Mayor Bill de Blasio dug in Monday and defended his school reopening plan after critics — including Andrew Gov. Cuomo — blasted it as little…
While you were sighing about the lack of teabags in your office’s kitchen, these people were crafting a festive workplace of dreams.
Workers at Viking (the company that supplies office stationery, a fact that will become important imminently) have surprised their colleagues by transforming their office into a giant 247 square metre maze entirely themed around Christmas.
Their magical creation includes scenes of the North Pole, an elf workshop, Bavarian log cabins, an enchanted forest, and – the cherry on top – a meeting room turned into a snowball pit (like a ball pit, but made to look like snow) with 31,000 balls.
Now, before you grumble at your coworkers for not doing the same, it’s important to note that all this work was created primarily with cardboard boxes, of which they used 1,152.
Remember how we said the fact they work for Viking is relevant to this story? Viking sells cardboard boxes. So not only do they have access to quite the supply of materials, but those little elves wouldn’t have got in trouble for wasting company time or using up all the office supplies – especially because the marketing execs then got to use the festivities as a nice little PR boost, promoting Viking as a fun workplace with suitably sturdy cardboard boxes.
Also, the small group of twelve staff responsible created the maze in ten hours of their own time over the weekend, so they didn’t even get away with dossing about on company time.
To those employees we say this: If you weren’t in on the marketing potential of this stunt from the get-go, tasked with turning your office into a giant advert for cardboard, wake up, sheeple. You’ve been used.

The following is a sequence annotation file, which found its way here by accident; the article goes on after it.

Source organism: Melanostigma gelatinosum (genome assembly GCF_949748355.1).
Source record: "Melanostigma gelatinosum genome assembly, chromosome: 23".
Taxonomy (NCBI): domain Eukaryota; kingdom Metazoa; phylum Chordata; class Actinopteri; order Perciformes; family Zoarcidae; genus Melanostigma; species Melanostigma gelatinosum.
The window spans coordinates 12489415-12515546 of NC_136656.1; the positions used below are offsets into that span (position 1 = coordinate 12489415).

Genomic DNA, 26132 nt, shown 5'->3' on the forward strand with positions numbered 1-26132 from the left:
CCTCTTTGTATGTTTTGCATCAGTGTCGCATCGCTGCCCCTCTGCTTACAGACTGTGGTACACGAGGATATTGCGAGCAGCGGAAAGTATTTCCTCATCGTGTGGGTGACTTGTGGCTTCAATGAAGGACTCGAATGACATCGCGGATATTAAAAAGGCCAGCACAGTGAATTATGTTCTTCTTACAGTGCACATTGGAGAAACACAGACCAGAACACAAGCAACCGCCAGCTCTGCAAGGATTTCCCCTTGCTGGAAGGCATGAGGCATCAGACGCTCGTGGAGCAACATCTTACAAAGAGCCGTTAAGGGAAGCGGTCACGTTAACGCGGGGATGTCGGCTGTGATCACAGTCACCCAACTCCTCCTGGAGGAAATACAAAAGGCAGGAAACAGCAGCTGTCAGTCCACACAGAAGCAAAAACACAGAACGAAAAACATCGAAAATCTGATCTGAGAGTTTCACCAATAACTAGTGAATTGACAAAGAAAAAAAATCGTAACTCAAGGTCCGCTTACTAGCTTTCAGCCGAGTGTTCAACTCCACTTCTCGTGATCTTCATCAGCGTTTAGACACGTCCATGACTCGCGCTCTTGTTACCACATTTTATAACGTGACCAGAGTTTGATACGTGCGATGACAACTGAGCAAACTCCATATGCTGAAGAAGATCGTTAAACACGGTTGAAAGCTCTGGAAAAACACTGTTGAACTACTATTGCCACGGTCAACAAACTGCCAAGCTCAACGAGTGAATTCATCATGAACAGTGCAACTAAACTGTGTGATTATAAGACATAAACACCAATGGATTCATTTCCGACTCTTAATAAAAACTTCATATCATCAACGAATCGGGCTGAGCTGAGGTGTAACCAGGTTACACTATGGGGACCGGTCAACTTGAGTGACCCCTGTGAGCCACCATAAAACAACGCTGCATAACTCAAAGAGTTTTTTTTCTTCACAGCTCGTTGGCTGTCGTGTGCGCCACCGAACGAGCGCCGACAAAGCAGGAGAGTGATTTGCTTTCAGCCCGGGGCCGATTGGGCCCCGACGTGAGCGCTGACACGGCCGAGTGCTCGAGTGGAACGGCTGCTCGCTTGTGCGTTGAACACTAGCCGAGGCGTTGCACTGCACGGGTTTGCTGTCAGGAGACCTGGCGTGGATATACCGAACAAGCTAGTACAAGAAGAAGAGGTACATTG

And to anyone thinking ‘ugh, I wish my workplace would let us have a giant maze’, remember that true power and freedom isn’t playing with cardboard boxes then staying late to make up for the time you weren’t working, but in being able to make mazes in your own time, whenever you choose.
But on a cheerier, less anti-capitalism note, the resulting maze did seem to be a lot of fun.
People who weren’t in on the project arrived in the office on Monday morning to be surprised by a maze awaiting them.
They then had to navigate their way to their desks, which sounds both fun and immensely agitating. We do hope everyone was given time to grab coffee first.
When they eventually arrived at their desks, each little section had been given its own theme, such as Bavarian log cabins or the North Pole.
And then, of course, there was the meeting room turned into a ballpit.
Once all the fun was had, all of the decoration was carefully disassembled so everything could be reused.
Bob Huibers, Marketing Executive at Viking said: ‘With the dark nights and cold winter setting in, a group of our employees approached us with a plan to do something to help keep up morale in our office.
‘The idea for a giant maze is often the thing of fantasy, so we were absolutely blown away by their creativity when they showed us plans for the maze and didn’t hesitate in supporting them in making it a reality for our wider workforce.
‘The reactions of employees as they entered work on Monday was a sight to behold. The maze made a great talking point for staff throughout the day, giving something for the team to gel over. Plus, it was a great way to spark creativity – what better way than by holding a meeting in a ball pit!’
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